YARMOUTH, NS – It was a golden way to end the season for Nova Scotia’s U17 provincial boys basketball team, which captured its third national title in four years recently at the Canadian championships in Kamloops, B.C., and among those glad to have been a part of this year’s squad was Yarmouth-area player Dylan Landry.
“Having a chance to be a member of the Nova Scotia provincial team is an opportunity and an experience I won’t forget,” he said. “I was fortunate to receive training from four great coaches and play with a group of talented players. I was honoured to represent my province.”
It was a fast-paced, high-intensity kind of basketball, said Landry, 17.
Of course, being a member of the provincial team meant frequent trips to Halifax for weekend practices, but Landry said it was worth it.
“It was a big commitment but one I was glad to make,” he said.
The six-foot-five-inch Landry is entering Grade 12 at Yarmouth Consolidated Memorial High School.
As a member of the Nova Scotia U17 team, he was part of a squad that competed in games and tournaments in the Maritimes and beyond, including Quebec and Springfield, Mass., along with the nationals in B.C.
For Nova Scotia’s U17 men’s basketball program, this summer’s national championship was the third Canadian title in the past four years. Nova Scotia also captured national gold in 2015 and 2016.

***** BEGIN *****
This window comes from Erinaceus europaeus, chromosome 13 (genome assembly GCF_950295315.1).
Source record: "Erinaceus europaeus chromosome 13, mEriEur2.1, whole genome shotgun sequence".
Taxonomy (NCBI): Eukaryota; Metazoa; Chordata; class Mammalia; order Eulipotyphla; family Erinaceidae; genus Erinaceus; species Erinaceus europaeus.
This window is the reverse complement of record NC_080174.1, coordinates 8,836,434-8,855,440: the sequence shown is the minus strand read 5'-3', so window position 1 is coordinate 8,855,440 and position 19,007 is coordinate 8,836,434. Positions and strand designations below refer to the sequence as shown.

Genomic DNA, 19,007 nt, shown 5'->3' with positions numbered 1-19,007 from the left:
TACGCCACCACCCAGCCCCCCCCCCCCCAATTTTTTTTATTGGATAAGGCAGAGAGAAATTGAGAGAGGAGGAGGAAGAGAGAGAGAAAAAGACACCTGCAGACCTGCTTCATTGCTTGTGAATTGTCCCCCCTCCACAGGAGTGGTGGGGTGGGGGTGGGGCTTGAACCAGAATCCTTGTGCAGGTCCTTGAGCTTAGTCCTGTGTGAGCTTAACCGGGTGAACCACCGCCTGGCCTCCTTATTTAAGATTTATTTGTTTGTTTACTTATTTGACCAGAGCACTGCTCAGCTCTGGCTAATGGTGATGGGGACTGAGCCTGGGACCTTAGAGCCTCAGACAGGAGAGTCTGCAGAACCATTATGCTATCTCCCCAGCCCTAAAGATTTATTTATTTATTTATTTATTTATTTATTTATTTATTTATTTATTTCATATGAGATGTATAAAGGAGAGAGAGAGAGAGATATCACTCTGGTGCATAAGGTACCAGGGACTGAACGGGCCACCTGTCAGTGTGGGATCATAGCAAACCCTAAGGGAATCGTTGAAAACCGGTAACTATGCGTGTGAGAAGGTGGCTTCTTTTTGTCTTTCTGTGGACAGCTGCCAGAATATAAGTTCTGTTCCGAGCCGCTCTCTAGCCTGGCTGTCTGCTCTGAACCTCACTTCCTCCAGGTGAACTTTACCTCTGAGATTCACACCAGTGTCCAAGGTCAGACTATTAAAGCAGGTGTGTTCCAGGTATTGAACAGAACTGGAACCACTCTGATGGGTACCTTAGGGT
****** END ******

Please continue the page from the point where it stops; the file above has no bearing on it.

Ryan Dickison, operations manager with Basketball Nova Scotia, said three titles in a four-year span is a significant feat.
“It’s pretty historic,” he said, “a pretty big deal.”
Meanwhile, aside from Landry, Dickison notes that the tri-county region had other players on provincial teams this year.
MacKenzie Smith, who attends Shelburne Regional High School, was a member of the Nova Scotia U17 girls squad that placed seventh in nationals.
Jamie Fehr, who also goes to school in Shelburne, was a member of the U16 boys squad. (There were no nationals for them.)
Dickison said basketball seems to be in pretty good shape in Nova Scotia.
“The numbers are steadily increasing as far as participation goes,” he said. “Just the overall popularity of the sport at large ... The game’s in a great place and it’s only growing and getting better.”
A Yarmouth native who played for the Vikings in his high school days, Dickison offered an example of how the sport has grown over the past few years, at least in terms of events put on by Basketball Nova Scotia.
“When I first got involved,” he said, “our provincial championships – Basketball Nova Scotia provincial championships – I believe we had approximately 260 teams. This past year we had over 420, so we’ve certainly seen the numbers increase.”